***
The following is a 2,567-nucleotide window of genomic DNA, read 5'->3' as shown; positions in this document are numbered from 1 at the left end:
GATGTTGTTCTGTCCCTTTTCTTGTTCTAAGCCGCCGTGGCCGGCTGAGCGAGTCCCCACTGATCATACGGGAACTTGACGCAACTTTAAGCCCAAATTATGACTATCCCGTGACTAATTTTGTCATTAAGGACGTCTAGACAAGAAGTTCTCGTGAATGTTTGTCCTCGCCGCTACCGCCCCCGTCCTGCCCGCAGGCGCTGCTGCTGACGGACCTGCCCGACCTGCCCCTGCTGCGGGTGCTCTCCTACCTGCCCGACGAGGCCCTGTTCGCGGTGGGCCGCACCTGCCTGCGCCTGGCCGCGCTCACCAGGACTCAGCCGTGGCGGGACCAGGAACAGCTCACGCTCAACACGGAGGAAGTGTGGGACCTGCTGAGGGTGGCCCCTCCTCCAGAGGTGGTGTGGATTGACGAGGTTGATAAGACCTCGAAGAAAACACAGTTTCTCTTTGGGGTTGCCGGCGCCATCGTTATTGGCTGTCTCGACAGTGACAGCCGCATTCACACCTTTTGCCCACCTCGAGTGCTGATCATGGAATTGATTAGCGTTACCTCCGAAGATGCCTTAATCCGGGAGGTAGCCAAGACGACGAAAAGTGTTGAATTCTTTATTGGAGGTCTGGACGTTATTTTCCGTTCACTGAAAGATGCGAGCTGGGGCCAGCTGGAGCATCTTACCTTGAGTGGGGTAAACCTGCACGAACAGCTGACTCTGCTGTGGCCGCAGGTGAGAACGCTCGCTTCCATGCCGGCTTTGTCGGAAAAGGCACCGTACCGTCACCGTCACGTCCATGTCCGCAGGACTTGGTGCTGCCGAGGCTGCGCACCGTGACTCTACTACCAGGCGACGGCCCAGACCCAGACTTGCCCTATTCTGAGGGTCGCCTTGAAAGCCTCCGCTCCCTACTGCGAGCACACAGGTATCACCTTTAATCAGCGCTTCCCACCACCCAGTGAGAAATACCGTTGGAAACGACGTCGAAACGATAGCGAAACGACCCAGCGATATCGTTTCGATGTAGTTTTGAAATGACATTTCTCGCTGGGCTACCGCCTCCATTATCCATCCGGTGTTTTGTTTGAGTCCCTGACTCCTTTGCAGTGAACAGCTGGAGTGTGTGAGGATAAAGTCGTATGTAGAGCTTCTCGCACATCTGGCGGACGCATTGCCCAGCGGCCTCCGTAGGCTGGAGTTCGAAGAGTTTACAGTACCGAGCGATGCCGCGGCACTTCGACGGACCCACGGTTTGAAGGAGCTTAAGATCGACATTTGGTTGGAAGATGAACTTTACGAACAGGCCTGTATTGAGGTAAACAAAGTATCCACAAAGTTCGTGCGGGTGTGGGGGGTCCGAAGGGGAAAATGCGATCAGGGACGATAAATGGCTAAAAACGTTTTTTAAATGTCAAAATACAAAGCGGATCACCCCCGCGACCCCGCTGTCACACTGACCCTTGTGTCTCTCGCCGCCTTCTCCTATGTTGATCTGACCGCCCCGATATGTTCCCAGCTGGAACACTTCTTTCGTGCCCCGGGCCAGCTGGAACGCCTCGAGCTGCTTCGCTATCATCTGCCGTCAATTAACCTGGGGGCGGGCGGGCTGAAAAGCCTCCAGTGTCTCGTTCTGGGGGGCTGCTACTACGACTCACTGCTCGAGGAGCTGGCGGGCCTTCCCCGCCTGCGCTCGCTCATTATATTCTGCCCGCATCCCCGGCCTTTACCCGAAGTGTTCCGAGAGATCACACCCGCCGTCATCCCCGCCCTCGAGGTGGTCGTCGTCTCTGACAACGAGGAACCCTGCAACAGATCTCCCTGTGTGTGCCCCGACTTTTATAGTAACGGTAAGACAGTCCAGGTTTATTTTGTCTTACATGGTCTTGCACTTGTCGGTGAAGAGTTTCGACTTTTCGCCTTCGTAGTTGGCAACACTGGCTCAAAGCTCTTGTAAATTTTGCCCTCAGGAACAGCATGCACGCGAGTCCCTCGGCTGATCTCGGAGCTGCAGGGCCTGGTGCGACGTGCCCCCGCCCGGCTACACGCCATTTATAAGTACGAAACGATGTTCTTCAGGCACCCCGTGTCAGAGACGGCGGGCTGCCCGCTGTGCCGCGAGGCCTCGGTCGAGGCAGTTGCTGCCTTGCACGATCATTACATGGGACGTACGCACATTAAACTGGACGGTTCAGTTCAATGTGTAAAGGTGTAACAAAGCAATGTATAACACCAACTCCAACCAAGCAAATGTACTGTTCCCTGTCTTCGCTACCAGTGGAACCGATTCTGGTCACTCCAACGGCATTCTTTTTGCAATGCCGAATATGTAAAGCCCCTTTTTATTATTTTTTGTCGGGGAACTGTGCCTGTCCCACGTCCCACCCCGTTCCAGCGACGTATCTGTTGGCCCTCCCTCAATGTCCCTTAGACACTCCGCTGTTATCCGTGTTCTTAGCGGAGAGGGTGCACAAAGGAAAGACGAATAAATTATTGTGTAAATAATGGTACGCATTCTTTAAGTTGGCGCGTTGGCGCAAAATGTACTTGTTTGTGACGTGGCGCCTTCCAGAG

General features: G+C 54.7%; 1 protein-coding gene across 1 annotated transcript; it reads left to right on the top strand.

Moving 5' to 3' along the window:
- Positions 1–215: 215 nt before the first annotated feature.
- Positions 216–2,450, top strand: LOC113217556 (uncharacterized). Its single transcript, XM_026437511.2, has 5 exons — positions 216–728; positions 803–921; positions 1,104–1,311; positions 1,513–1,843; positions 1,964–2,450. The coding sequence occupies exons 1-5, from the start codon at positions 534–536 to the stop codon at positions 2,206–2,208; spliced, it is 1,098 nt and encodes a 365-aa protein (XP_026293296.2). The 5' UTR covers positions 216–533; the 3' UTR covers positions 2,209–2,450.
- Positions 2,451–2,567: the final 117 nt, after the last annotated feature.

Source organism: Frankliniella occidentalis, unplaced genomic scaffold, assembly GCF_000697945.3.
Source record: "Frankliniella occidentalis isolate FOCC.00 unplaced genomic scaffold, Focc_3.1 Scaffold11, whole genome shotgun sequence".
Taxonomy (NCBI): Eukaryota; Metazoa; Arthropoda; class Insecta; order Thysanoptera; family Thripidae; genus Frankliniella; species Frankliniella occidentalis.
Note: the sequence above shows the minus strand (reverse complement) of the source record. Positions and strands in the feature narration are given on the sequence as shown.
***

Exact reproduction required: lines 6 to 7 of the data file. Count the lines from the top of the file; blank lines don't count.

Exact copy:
- Positions 216–2,450, top strand: LOC113217556 (uncharacterized). Its single transcript, XM_026437511.2, has 5 exons — positions 216–728; positions 803–921; positions 1,104–1,311; positions 1,513–1,843; positions 1,964–2,450. The coding sequence occupies exons 1-5, from the start codon at positions 534–536 to the stop codon at positions 2,206–2,208; spliced, it is 1,098 nt and encodes a 365-aa protein (XP_026293296.2). The 5' UTR covers positions 216–533; the 3' UTR covers positions 2,209–2,450.
- Positions 2,451–2,567: the final 117 nt, after the last annotated feature.